Last Wednesday's Charleston mayoral debate pretty much had everything, didn't it? A moderator of national status, nice lecterns, lighting, TV cameras, a live audience, questions from panelists and the hoi polloi, and, of course, a clear winner — a candidate who broke through and claimed the stage and took home all the cookies. And that winner was...
Well, it depends on who you ask. And it depends on what we mean by "winning" a debate. Frankly, it depends on many things which are simply the sort of hocus-pocus nonsense that drives a lot of political campaigns these days, if not since forever.
For one thing, a debate like last week's in Charleston, or the one the day before in Las Vegas for the Democratic candidates for president or those held for the GOP candidates earlier this year, isn't really a debate at all. It's an extended Q&A or town hall, mostly with very safe, predetermined questions that are often aimed at primarily giving candidates a kind of sink-or-swim opportunity to showcase themselves. These so-called debates aren't aimed at getting politicians to highlight policy as much as they are designed to see if politicians can deflect criticism.
Mixed into all that is the possibility that candidates will simply go after one another's record (or finances or acquaintances or whatever they feel can either elevate themselves or drag the opponent down). But in the end, it's typically a pretty meaningless exercise in a lot of ways. Most people finish watching a debate supporting whoever they liked at the beginning. In the meantime, a lot of money gets spent to make the whole thing look polished and professional; it's all part of the burgeoning industry supported by our seemingly never-ending election cycles.
Now, the Charleston debate wasn't quite that bad, although it did share enough of the negative qualities of larger debates that were somewhat jarring. There were some very good questions presented to the candidates, and some of those good questions got some interesting answers, if not answers that were particularly satisfying (at least, of course, to people not supporting whoever was talking).
There were also a few interesting moments. When William Dudley Gregorie pointed to himself, as a long-time City Councilman, as having just as much an influence on Charleston today as Mayor Joseph P. Riley Jr. (not once, but twice), it elicited some amusement from the crowd, but it didn't change the fact that Gregorie's comment ran counter to the Great Man myth that Mayor Riley's 40-year term has generated. After all, a mayor alone, even one with a record-setting time in office like Riley, does not work in a vacuum and cannot do everything by himself. Still, Gregorie's boasts came off as, well, the tiniest bit boastful.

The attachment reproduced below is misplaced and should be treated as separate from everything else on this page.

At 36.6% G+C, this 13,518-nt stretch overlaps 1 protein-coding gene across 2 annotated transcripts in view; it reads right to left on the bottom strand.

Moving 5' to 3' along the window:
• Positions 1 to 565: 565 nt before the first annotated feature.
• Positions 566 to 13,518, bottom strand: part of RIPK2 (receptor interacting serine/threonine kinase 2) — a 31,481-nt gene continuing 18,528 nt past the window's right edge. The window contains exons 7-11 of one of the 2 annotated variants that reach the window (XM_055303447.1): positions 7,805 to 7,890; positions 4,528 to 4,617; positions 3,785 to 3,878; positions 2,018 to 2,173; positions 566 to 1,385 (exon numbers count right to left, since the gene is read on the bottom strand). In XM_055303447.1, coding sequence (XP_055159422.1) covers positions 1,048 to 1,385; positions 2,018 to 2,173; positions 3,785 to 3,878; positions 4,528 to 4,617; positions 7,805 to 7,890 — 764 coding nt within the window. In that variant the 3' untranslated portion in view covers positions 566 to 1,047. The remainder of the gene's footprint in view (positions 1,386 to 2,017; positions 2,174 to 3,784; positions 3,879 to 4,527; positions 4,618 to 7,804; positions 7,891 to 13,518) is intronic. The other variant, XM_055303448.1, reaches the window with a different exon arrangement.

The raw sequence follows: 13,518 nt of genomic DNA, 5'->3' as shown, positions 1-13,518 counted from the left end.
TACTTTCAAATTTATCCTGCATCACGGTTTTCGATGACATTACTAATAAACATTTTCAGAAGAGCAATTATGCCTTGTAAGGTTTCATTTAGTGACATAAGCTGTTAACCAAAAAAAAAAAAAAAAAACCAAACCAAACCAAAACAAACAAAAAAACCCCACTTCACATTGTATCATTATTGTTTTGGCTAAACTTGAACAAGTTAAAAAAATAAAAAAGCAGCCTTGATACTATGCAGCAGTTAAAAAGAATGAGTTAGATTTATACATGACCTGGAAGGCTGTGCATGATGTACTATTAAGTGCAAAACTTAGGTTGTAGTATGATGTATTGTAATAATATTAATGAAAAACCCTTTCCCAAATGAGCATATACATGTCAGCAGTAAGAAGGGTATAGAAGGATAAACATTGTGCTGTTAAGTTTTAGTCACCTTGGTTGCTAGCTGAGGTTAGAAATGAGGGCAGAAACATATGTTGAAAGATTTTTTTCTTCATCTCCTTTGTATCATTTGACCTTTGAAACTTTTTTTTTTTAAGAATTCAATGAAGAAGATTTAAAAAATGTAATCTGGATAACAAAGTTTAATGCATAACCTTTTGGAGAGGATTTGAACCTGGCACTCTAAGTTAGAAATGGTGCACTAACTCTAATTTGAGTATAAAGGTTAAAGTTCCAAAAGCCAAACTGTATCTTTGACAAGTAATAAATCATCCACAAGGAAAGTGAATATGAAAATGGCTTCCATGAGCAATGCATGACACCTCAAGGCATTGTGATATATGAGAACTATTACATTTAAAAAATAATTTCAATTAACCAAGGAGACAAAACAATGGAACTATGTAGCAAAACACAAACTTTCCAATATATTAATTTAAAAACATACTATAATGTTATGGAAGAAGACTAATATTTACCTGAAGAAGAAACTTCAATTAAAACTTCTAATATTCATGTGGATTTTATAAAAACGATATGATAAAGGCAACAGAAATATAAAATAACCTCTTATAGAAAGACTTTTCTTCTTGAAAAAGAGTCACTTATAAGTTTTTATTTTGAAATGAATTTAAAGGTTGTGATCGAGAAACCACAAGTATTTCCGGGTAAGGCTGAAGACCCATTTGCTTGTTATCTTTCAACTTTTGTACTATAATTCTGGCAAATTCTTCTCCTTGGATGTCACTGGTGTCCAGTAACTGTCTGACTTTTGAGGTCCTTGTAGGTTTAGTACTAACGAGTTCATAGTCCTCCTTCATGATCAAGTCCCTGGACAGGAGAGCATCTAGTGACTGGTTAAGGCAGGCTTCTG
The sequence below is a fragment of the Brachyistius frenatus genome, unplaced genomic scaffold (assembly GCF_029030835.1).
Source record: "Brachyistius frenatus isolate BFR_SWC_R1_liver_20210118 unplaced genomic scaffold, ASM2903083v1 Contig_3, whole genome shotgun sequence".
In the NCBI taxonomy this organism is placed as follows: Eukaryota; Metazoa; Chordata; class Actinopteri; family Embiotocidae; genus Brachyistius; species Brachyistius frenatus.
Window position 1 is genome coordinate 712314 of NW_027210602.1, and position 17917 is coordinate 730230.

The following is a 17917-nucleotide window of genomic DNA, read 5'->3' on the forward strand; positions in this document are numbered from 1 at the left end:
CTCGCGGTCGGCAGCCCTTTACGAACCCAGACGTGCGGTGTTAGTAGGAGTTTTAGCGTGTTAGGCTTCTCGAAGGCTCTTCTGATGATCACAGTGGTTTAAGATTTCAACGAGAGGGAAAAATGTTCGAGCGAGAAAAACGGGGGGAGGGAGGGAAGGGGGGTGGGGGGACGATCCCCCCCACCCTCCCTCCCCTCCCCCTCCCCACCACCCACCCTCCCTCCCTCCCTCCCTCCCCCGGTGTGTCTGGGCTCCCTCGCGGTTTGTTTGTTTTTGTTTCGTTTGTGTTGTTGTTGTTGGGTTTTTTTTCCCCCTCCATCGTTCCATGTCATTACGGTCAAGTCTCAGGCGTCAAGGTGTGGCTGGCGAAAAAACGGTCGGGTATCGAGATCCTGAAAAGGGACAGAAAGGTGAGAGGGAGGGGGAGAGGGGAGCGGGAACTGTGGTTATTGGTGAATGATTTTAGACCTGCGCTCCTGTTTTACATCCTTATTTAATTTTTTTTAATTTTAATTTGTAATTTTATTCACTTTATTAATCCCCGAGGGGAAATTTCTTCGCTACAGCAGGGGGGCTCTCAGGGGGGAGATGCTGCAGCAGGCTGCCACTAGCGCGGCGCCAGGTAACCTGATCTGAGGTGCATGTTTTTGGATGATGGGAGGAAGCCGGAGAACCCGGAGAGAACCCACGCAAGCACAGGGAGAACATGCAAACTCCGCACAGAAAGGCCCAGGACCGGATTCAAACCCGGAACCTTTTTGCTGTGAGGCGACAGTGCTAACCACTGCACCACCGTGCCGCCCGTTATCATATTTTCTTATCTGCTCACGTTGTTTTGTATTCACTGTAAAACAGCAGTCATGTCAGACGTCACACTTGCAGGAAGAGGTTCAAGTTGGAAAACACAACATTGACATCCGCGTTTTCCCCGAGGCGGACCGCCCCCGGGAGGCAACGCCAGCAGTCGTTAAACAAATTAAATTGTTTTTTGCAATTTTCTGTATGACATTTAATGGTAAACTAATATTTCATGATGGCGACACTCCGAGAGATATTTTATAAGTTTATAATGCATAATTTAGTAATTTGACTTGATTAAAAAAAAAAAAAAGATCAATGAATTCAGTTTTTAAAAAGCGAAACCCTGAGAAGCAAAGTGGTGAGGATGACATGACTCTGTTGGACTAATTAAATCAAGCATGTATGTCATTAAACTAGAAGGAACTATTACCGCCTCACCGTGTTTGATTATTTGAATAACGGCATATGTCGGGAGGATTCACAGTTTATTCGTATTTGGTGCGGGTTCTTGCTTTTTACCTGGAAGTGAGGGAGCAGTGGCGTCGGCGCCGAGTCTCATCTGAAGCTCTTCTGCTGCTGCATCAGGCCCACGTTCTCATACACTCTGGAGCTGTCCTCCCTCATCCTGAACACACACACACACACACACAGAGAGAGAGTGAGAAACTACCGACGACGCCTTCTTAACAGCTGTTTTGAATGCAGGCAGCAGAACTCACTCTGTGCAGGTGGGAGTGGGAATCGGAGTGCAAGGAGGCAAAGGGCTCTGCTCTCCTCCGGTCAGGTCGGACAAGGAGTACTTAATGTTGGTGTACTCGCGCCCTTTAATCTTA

Then there was state Rep. Leon Stavrinakas, who, despite being a Democrat, sounded like a Republican every chance he got, proclaiming the need to cut taxes and asserting that better education, not reparations, will fix what ails the black community. Stavrinakis also sounded every bit like the polished career politician he is, particularly when he utterly demolished Ginny Deerin's ill-advised attack on his vote against a $400-million transportation bill by stating that it would have raised taxes on Charlestonians — oh no, taxes! — without bringing "one inch of roads" to the area.
Deerin might have recovered from that lapse nicely, though, if she had stuck to talking about her policies and plans, something other candidates frankly had trouble with. Unfortunately, she cluttered her response about traffic near the College of Charleston by breathlessly describing it as a "crush of cars, bikes, skateboards, pedestrians, and texting and going the wrong way on streets and crushing and squeezing and it's dangerous and frightening." Couple that with Deerin's closing response which began with a rapid-fire, staccato word salad, sounding a good bit like Billy Joel rattling off random historical events in his song "We Didn't Start The Fire."
John Tecklenburg, who for some reason I almost feel as though I want to like, somehow managed to say a couple of pretty insightful things, only to let them get lost amongst the rest of what he said which, honestly, I don't even remember. Maurice Washington and Toby Smith both also gave some great answers to questions, and perhaps even spoke with the sort of conviction that Tecklenburg seemed to lack, but they also gave a couple of troubling answers, particularly Ms. Smith and her notion of putting clergy into public schools as a way to help children.
But all of this brings us back around to this bizarre notion of who "won." Well, according to Ginny Deerin's people, she did. Of course, that's about as helpful as Leon Stavrinakas releasing a poll a few weeks back, one which his campaign paid for and that showed him comfortably in the lead.
I suppose this is just where Charleston is now: a world-class city with a political battle that aims at emulating some of the good and some of the bad of the national election circus. At the end of the day, though, it's just sad that the only people who don't seem to "win" these debates are the people of Charleston.